Measurement Preamble: the (distinct) lines of a linepair in a plane are parallel if they form an angle of zero. The vertex of that angle, i.e., the meeting point of the pair, lies at—and exactly specifies the whereabouts of—infinity. So what is Measurement? To approach an answer, we might ask what we actually do when we measure? We lay down a ruler of a known number of supposedly equal units, with one end matching the start of the thing to be measured. We note where, on the measured thing, the other end of our ruler falls, mark that place, then we lift the ruler away, and relay it with its first end matching the mark  and so on, until we have spanned the thing we are measuring  and we count layings as we go. That done, we multiply the number of units on the ruler by the number of layings. (We'll worry about mismatches and fractions later) So the procedure is: lift and lay, rhythmically and serially, counting (adding) until done. Let us now cast this procedure in the simplest geometrical terms that we can find. 

We measure a tabletop along the line m, as on the left. We lift the red ruler, keeping it parallel to itself in the blue plane π (which has the line m in the plane of the tabletop), and so that the endpoints of it move in parallel (white) lines toward point U at ∞, and stop in the line i, parallel to m. We relay the ruler in like manner, except the direction of motion of the endpoints changes to the parallel (black) lines from point D at ∞, so as to place the left end of the ruler where the right end was. Count, and repeat. We get a total of something more than 3 ruler'sworth of length for this tabletop. 

Note that point X, at ∞, is in plain sight, or rather  because points are invisible  in our field of vision. So are points D and U, also at ∞. If we turn our eyes to put X as far outofsight as it can ever be, then m, i and x will seem parallel, and all the intervals will seem equal in the accustomed way. We get the Draughtsman's ‘Side Elevation’.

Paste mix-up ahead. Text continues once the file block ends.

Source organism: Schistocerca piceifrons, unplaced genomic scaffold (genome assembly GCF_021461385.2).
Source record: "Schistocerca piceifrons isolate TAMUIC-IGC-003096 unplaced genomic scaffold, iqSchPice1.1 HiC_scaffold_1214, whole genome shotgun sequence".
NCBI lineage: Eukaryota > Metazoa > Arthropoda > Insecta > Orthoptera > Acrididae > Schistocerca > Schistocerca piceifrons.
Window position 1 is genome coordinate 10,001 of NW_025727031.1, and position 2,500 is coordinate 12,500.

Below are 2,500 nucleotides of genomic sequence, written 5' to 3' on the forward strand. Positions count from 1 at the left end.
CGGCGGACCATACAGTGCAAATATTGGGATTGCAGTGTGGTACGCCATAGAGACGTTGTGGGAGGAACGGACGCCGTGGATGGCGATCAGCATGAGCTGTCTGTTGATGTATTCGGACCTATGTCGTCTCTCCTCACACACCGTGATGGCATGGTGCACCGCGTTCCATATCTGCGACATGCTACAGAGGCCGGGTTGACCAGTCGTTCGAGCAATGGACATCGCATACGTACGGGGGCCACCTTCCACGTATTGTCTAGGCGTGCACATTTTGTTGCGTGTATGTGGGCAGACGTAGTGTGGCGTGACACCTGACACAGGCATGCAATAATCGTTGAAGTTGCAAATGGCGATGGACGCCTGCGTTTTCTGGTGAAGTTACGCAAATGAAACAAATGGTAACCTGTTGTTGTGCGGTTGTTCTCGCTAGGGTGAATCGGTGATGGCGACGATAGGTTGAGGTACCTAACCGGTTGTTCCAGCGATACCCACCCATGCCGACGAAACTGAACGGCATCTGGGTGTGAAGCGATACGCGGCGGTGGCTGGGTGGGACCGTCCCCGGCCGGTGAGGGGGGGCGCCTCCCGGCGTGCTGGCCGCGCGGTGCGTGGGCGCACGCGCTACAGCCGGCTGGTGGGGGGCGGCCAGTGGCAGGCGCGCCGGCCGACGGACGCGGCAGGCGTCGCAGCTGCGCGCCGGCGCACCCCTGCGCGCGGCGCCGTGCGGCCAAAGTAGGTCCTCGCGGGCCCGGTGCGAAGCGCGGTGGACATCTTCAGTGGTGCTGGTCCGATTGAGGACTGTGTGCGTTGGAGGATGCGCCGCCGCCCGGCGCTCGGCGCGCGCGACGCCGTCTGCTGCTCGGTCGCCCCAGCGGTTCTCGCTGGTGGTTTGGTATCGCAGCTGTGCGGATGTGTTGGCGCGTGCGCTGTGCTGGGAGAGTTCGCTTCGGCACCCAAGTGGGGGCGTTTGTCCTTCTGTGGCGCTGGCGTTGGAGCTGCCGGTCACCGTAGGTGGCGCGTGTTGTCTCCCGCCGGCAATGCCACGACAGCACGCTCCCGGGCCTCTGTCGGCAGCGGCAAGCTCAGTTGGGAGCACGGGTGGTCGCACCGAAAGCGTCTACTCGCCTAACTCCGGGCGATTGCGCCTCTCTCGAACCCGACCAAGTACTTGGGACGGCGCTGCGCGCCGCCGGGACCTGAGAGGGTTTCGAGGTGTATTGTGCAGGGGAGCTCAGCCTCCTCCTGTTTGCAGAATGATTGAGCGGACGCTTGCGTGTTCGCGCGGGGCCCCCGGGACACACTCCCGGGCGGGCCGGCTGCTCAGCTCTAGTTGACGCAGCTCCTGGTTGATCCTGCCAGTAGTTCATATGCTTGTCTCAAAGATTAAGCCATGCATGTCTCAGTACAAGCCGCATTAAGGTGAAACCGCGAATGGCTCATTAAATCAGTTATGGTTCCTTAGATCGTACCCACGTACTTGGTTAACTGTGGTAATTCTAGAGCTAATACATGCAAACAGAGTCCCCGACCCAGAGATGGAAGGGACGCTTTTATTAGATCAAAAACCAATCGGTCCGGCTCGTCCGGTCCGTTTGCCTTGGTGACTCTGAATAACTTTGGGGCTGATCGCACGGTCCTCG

However, because Synthetic Geometry preserves only elementary incidence, So the matter is more subtle. We are called upon to realise that distance is not absolute. It is quite well known that It is perhaps not as well known that 

I wish seriously to suggest that it is because our faculty of sight somehow incorporates and understands this transformational process as a largely nonanalytic, "instinctual" part of seeing, that we "know" the intervals are "equal", as immediately as we "know" this text is red, not yellow. Perhaps this is what distinguishes sight from perception. There must be such a distinction, since there are people who can see perfectly, but not recognise what it is they see (Oliver Sacks: "The Man who Mistook his Wife for a Hat") 

any such iterated process
obeying only the laws of incidence Specifically, lines i and x, above, may also pass through distinct points, X and Y, in line m, as below. 

The interactive construction below "rings the changes". The construction adapts immediately to movable elements being leftclicked and dragged to new places.
By all the foregoing, in the diagram above, all intervals are geometrically identical so, as far as this transformation is concerned, blue interval one is geometrically the same as red interval two. 

The interactive construction below "rings the changes". The construction adapts immediately to movable elements being leftclicked and dragged to new places. If we place the intervals end to end, and add some more of them by continuing the
stepping, as in the diagrams above, we arrive at a perfectly
respectable linear measure, from which we can obtain counts of sequenced, identical intervals, with which to measure other intervals on just this line, 

Variations on the Theme of Linear Measure.In this interactive, you may shift the black lines by dragging white points A, B and C, and rotate these lines around their white points, and so set the positions of invariant points X and Y. They may be sent to infinity, one at a time, or together, or they may be set locally, separately or together, illustrating the variations listed below.
By the axioms of incidence, two real points may be related in exactly two ways: that is, they may be
If infinity is the meeting place of parallels, then the points of this (real) pair may be


These four “states of incidence” correspond to four “styles” of linear measure,